As we’ve all read about the incidents that have occurred at Chaska High School, it’s certainly disappointing.
I hope leadership in our school district and district communities come together and work with the community to address the issues and concerns that have been identified and restore trust that has been damaged.
Over 30 years ago, a large group of community members from across the cities of School District 112 met numerous times to identify and define a set of community values that could serve as the foundation on which to build our communities.
There was recognition that growth and change was going to occur in our cities, and the question was asked, “What will guide decisions and development?” Well, it only made sense that it needed to be a set of values, a belief system that guided future decisions, plans and overall development.
It was a matter of aligning community thinking and actions to those values. This is an approach embraced by successful businesses, so why not community development?
For many years these values were embraced. The values guided the work of building a community for all, which supported the vision for Chaska. Chaska and the school district still recognize these values, but to some extent they may have taken a backseat to other priorities.
When that happens, the guide is lost, the path becomes confusing, and other priorities take precedent. A new resolve needs to be demonstrated. When tough times occur, find and hang onto your values.
For people of faith, their belief system rises to the top and provides hope and possibility. The challenge of any organization is to anchor to a belief system, and the responsibility of leaders is to share the vision and values of their organization, their community, over and over again.
It is what sustains and builds healthy organizations over time, through challenging times and situations.
Share the vision, share the values and share the pride of who we are. It’s a powerful leadership message and hopefully one we all can embrace.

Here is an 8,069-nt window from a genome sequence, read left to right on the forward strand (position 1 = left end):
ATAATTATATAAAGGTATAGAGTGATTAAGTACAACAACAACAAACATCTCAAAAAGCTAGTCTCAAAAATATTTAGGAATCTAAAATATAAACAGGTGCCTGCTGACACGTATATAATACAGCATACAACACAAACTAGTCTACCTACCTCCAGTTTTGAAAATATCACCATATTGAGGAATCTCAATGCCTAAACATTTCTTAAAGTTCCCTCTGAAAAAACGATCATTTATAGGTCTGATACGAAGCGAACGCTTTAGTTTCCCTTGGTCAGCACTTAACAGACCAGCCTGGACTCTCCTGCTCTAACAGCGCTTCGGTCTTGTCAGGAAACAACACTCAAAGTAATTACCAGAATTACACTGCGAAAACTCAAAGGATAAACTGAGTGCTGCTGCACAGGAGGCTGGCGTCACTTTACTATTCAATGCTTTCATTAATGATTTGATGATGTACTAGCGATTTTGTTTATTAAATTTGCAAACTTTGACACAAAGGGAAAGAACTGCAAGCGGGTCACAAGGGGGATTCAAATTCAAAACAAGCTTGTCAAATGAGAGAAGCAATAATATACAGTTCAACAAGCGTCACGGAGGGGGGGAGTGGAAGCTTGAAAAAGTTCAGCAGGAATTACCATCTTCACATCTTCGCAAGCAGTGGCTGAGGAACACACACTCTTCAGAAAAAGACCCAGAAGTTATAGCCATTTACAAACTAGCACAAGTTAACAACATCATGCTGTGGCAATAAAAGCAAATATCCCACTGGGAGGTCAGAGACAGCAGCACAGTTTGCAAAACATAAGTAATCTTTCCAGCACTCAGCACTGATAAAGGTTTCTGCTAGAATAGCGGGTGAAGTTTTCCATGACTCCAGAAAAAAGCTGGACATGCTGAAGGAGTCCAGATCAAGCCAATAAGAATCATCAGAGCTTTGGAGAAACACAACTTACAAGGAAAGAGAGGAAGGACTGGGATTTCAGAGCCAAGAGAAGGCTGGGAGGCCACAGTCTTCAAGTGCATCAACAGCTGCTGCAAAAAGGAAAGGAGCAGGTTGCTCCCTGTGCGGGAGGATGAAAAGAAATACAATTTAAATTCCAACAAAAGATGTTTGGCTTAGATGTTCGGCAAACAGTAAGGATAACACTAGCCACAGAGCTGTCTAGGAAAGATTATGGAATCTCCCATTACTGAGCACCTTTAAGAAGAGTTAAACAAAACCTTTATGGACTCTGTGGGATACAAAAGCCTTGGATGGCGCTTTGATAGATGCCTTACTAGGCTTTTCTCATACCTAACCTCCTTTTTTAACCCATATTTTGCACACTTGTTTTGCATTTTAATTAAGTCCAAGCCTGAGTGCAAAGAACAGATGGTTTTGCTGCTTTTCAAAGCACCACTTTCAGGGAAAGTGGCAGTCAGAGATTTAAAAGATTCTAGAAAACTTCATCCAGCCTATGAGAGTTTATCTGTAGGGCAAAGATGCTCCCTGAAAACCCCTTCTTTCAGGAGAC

What we also need to remember is that we must invest and reinvest in our schools. Education can maximize a child’s potential and that is our strongest response to injustice and inequality.
I actually believe that the situations we’re seeing can provide an opportunity to create experiences that will make our communities stronger.
Revisit these values and embrace the thinking that says “It takes a village to raise a child.”
It was encouraging to see the city of Chaska take the initiative and put out a message (via the mayor’s letter) that took a strong position addressing racism and bias. It has a plan to engage through the leadership of Chaska’s police chief, with experts to come in and lead a community discussion on this topic.
It’s a significant step in the right direction. This is work that takes commitment and leadership to model the way for others. It requires champions and cheerleaders for this work and a belief system that is embraced and, most importantly, where the actions align to and support the words.
If actions don’t support the words, credibility and trust will be lost. What is also so important in situations where sides have been taken, is the need to search for and find common ground on which to build or rebuild trust and agreement, and move forward to effectively address the issue.
If there’s no interest in finding common ground, sadly real solutions won’t be found.
Not a great experience, but I got an anonymous one page, all caps, double-spaced letter from a person that said the discussion of a community for all has led to the problems occurring at Chaska High School.
The letter from such a person, filled with hate and bias, represents the real issue and problem. I hope our community and all communities come together and respond together in an even stronger commitment to be a community for all and build an already strong education system even stronger.
It’s what most people want to be a part of — they want to live in community where we all look out for each other. I know I’ll never stop believing in the importance of that vision.